It bothers me, all of it. Why isn't Edward Norton's character driving during the car crash scene in Fight Club? How is he then pulled out by Tyler? How does that work?

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    Aren't we were seeing it as Norton remembered it, not as it actually happened? He's a perfect example of an unreliable narrator. – Geobits Mar 15 '15 at 17:24
  • What does that mean? There wasn't a car crash? o.O – evil Mar 15 '15 at 17:34
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    No, I mean that he was driving, and is just batshit crazy. He remembers interactions (physical or otherwise) between himself and Tyler throughout the film that don't actually happen that way. – Geobits Mar 15 '15 at 18:03
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    @Geobits you should submit that as an answer. – Ben Plont Mar 15 '15 at 18:48
  • @BenPlont I would, but I'm on mobile, and doing it justice would require more typing than I want. I may do that once I have a real keyboard in front of me. – Geobits Mar 15 '15 at 20:06

Most of the time, Jack (the Narrator played by Edward Norton) is in control of his body—sometimes without Tyler and other times with Tyler at his side. In these instances, any action that Tyler performs is actually taken by Jack. For example, the Narrator actually pours the lye onto his own hand.

But in the car crash scene, even though Jack's body was driving the car, Tyler was in control of it while Jack imagined himself sitting in the passenger seat. This is explained when Jack finally learns the truth in the motel room.

Tyler: Sometimes you're still you. Other times you imagine yourself watching me. (movie)

Normally, Tyler takes control of Jack's body when Jack falls asleep.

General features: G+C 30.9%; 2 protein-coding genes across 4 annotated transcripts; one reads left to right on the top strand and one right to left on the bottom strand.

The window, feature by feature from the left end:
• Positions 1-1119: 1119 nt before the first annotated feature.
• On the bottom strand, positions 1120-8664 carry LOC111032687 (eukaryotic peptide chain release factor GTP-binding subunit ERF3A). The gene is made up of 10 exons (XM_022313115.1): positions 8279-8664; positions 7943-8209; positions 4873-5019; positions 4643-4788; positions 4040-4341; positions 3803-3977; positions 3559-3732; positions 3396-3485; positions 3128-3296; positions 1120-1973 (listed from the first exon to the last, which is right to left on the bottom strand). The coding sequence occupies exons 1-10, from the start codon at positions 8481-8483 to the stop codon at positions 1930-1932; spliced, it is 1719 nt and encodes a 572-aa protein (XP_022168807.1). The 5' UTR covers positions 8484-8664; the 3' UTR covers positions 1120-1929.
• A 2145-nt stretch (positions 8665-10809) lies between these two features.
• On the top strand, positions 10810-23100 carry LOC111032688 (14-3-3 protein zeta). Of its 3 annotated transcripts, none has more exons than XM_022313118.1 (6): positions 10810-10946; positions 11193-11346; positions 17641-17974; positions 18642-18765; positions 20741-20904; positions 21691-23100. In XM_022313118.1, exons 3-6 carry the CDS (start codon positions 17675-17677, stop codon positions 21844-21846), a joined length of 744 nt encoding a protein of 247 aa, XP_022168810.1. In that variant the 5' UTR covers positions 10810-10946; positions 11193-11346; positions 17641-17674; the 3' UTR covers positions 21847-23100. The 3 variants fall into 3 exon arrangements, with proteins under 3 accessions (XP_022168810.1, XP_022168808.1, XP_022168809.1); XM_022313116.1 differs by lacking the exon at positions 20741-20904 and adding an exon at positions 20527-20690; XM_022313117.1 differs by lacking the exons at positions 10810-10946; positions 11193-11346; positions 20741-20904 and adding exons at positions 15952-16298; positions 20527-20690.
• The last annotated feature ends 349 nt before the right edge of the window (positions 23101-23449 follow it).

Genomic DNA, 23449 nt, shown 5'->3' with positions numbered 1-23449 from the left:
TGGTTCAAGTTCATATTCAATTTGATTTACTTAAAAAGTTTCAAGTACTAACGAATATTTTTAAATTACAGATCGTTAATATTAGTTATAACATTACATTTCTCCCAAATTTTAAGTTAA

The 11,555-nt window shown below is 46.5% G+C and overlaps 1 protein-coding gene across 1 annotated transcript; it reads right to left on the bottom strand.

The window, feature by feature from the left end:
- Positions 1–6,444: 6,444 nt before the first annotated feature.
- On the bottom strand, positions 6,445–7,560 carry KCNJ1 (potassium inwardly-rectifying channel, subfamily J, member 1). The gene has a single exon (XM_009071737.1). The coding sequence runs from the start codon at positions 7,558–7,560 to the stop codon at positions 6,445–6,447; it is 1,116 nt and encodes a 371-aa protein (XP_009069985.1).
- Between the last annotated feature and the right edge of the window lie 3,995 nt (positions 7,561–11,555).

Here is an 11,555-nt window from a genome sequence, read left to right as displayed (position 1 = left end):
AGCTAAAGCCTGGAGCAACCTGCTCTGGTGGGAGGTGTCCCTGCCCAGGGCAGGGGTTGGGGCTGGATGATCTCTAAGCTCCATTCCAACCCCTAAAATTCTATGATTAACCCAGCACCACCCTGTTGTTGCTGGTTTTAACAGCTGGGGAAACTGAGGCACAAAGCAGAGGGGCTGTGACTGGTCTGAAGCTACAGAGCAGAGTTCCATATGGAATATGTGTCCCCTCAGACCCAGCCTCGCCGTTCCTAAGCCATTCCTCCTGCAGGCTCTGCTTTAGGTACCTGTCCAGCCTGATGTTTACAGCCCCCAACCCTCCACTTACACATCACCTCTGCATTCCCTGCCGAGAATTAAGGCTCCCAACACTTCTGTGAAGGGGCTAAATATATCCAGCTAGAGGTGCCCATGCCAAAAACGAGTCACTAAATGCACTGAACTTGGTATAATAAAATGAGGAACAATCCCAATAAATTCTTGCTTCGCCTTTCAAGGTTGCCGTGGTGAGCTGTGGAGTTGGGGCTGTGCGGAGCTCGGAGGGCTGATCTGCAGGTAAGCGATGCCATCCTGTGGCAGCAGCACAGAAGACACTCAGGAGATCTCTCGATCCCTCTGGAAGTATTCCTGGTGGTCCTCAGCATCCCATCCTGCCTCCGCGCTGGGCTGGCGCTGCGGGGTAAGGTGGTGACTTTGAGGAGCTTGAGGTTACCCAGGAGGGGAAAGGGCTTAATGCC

Tyler: But, when you fall asleep, I do things without you. I go places without you. Get things done. (script)

But Tyler also takes control at times when Jack is awake. The movie shows two brief flashbacks where Jack is acting as Tyler: when he threatens Commissioner Jacobs in the banquet bathroom and when he lays out the rules to Fight Club in the basement of Lou's bar. In these instances, Jack is still conscious and imagines that he's watching Tyler from afar.

Finally, for proof you need look no further than the crash itself. After the car comes to a rest upside down, Tyler climbs out of the passenger side window and pulls Jack from the driver side window.

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  • +1 for the last paragraph. Had never noticed – BlueMoon93 Feb 17 '19 at 10:03

It cannot be explained - a better example the scene where Tyler Durden drags Edward Norton towards a staircase and hurls him down the steps.

The CCTV camera displays clear footage of Durden at numerous points.

It would be physically impossible for a man to hold his own collar and drag his own torso along a floor.

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    All the CCTV images show only the Narrator. In that particular case it shows Edward Norton pushing himself along with his feet while holding his own collar. – David Harkness Jun 5 '15 at 14:26

All of these scenes are in Jack's mind. The only real scenes are jack at work the rest are created by Jack to facilitate interaction between his multuple personalities. Please return your seats to their full upright and locked position. ALL of the characters in the fight club, project Mayhem etc. are he various personalities of Jack and the movie is about the struglle for power amongst them. Tyler is seeking to subdue and control all whilst Jack is looking for 'inner peace'. CCTV is hiw Jack, the narrator imagines it would look when he discovers Tyler is not a physical person. It is atill within the world he created in his mind. Which brings us to the car scene, a scene in Jack's mind not reality. It is therefore not subject to normal physical constraints. It is simply a physical representation of the struggle between the various personalities described by one of those personalities in physical terms.

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